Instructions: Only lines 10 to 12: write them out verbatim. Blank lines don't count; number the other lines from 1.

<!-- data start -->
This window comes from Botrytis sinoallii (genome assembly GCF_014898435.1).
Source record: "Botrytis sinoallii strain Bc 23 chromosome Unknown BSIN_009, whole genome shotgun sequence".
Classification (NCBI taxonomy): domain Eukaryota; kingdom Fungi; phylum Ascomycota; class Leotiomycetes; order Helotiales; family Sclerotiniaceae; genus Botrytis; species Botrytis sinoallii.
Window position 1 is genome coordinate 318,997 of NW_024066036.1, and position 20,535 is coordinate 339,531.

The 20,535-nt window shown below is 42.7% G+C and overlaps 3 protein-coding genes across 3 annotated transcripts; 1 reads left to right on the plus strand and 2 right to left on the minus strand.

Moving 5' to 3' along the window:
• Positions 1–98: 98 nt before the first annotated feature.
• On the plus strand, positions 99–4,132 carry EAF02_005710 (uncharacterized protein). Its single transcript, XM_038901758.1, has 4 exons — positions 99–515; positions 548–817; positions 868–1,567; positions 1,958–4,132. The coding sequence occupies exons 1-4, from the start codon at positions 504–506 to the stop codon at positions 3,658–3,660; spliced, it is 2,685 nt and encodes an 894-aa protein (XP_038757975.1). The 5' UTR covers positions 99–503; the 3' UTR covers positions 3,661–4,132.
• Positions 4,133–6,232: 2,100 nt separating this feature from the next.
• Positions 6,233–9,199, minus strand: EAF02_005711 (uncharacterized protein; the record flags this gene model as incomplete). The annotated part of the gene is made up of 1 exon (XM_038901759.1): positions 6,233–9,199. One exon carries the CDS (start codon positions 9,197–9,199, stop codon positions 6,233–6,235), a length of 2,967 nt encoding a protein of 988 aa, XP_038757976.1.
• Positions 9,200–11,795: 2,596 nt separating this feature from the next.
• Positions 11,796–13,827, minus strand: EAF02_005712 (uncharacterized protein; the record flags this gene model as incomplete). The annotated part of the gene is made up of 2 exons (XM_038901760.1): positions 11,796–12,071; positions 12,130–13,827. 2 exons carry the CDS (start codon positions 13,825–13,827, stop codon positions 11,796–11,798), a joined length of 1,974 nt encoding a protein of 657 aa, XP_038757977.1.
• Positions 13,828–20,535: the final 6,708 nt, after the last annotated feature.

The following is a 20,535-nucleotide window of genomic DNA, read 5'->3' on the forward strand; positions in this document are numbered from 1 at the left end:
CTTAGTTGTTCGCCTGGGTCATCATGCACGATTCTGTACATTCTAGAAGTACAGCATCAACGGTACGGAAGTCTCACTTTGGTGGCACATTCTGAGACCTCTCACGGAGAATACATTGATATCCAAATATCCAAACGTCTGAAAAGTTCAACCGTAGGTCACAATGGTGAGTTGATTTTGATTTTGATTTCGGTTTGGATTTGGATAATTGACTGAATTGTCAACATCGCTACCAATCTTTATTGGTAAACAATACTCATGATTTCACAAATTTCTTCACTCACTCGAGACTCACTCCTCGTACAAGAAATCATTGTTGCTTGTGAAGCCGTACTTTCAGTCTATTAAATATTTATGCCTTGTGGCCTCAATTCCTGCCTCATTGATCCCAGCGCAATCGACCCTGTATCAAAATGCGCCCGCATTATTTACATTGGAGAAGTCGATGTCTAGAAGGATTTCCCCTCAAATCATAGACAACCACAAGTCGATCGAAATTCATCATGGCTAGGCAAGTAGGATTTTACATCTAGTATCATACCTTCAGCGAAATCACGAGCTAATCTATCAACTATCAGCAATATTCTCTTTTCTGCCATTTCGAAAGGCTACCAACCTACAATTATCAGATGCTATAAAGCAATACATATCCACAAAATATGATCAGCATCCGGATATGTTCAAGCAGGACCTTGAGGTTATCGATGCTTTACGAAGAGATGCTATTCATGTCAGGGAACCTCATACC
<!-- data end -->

• Positions 6,233–9,199, minus strand: EAF02_005711 (uncharacterized protein; the record flags this gene model as incomplete). The annotated part of the gene is made up of 1 exon (XM_038901759.1): positions 6,233–9,199. One exon carries the CDS (start codon positions 9,197–9,199, stop codon positions 6,233–6,235), a length of 2,967 nt encoding a protein of 988 aa, XP_038757976.1.
• Positions 9,200–11,795: 2,596 nt separating this feature from the next.
• Positions 11,796–13,827, minus strand: EAF02_005712 (uncharacterized protein; the record flags this gene model as incomplete). The annotated part of the gene is made up of 2 exons (XM_038901760.1): positions 11,796–12,071; positions 12,130–13,827. 2 exons carry the CDS (start codon positions 13,825–13,827, stop codon positions 11,796–11,798), a joined length of 1,974 nt encoding a protein of 657 aa, XP_038757977.1.